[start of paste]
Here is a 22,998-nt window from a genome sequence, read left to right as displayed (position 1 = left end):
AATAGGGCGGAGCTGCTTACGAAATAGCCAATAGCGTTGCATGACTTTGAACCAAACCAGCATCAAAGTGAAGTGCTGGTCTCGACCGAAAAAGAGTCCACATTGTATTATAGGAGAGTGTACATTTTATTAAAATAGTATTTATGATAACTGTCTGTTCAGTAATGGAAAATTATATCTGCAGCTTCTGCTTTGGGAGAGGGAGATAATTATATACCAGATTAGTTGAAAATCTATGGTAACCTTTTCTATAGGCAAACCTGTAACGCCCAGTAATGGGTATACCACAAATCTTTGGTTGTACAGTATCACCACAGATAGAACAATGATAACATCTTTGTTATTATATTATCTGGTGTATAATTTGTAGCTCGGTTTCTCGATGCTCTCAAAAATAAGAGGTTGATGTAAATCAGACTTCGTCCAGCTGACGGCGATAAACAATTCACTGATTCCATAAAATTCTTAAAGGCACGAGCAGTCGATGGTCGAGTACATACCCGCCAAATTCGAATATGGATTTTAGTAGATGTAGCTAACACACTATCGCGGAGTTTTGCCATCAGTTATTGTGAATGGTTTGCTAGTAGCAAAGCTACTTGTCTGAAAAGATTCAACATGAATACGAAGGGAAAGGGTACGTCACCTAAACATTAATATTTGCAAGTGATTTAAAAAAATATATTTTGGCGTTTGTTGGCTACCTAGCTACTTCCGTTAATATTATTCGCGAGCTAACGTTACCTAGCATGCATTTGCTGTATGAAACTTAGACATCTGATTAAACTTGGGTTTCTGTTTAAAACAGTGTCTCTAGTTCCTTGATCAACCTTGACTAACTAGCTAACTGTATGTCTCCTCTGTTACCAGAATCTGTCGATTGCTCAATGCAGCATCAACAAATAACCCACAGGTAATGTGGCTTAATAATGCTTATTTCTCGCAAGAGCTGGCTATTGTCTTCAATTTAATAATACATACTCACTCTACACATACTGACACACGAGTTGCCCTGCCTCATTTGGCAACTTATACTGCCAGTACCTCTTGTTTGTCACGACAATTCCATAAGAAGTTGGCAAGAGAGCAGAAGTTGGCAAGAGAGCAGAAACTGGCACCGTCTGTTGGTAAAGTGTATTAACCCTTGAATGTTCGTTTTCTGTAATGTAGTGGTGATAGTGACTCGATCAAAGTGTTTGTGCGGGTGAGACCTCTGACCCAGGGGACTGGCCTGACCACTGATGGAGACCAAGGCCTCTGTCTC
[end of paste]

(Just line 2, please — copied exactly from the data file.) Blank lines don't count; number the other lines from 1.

AATAGGGCGGAGCTGCTTACGAAATAGCCAATAGCGTTGCATGACTTTGAACCAAACCAGCATCAAAGTGAAGTGCTGGTCTCGACCGAAAAAGAGTCCACATTGTATTATAGGAGAGTGTACATTTTATTAAAATAGTATTTATGATAACTGTCTGTTCAGTAATGGAAAATTATATCTGCAGCTTCTGCTTTGGGAGAGGGAGATAATTATATACCAGATTAGTTGAAAATCTATGGTAACCTTTTCTATAGGCAAACCTGTAACGCCCAGTAATGGGTATACCACAAATCTTTGGTTGTACAGTATCACCACAGATAGAACAATGATAACATCTTTGTTATTATATTATCTGGTGTATAATTTGTAGCTCGGTTTCTCGATGCTCTCAAAAATAAGAGGTTGATGTAAATCAGACTTCGTCCAGCTGACGGCGATAAACAATTCACTGATTCCATAAAATTCTTAAAGGCACGAGCAGTCGATGGTCGAGTACATACCCGCCAAATTCGAATATGGATTTTAGTAGATGTAGCTAACACACTATCGCGGAGTTTTGCCATCAGTTATTGTGAATGGTTTGCTAGTAGCAAAGCTACTTGTCTGAAAAGATTCAACATGAATACGAAGGGAAAGGGTACGTCACCTAAACATTAATATTTGCAAGTGATTTAAAAAAATATATTTTGGCGTTTGTTGGCTACCTAGCTACTTCCGTTAATATTATTCGCGAGCTAACGTTACCTAGCATGCATTTGCTGTATGAAACTTAGACATCTGATTAAACTTGGGTTTCTGTTTAAAACAGTGTCTCTAGTTCCTTGATCAACCTTGACTAACTAGCTAACTGTATGTCTCCTCTGTTACCAGAATCTGTCGATTGCTCAATGCAGCATCAACAAATAACCCACAGGTAATGTGGCTTAATAATGCTTATTTCTCGCAAGAGCTGGCTATTGTCTTCAATTTAATAATACATACTCACTCTACACATACTGACACACGAGTTGCCCTGCCTCATTTGGCAACTTATACTGCCAGTACCTCTTGTTTGTCACGACAATTCCATAAGAAGTTGGCAAGAGAGCAGAAGTTGGCAAGAGAGCAGAAACTGGCACCGTCTGTTGGTAAAGTGTATTAACCCTTGAATGTTCGTTTTCTGTAATGTAGTGGTGATAGTGACTCGATCAAAGTGTTTGTGCGGGTGAGACCTCTGACCCAGGGGACTGGCCTGACCACTGATGGAGACCAAGGCCTCTGTCTC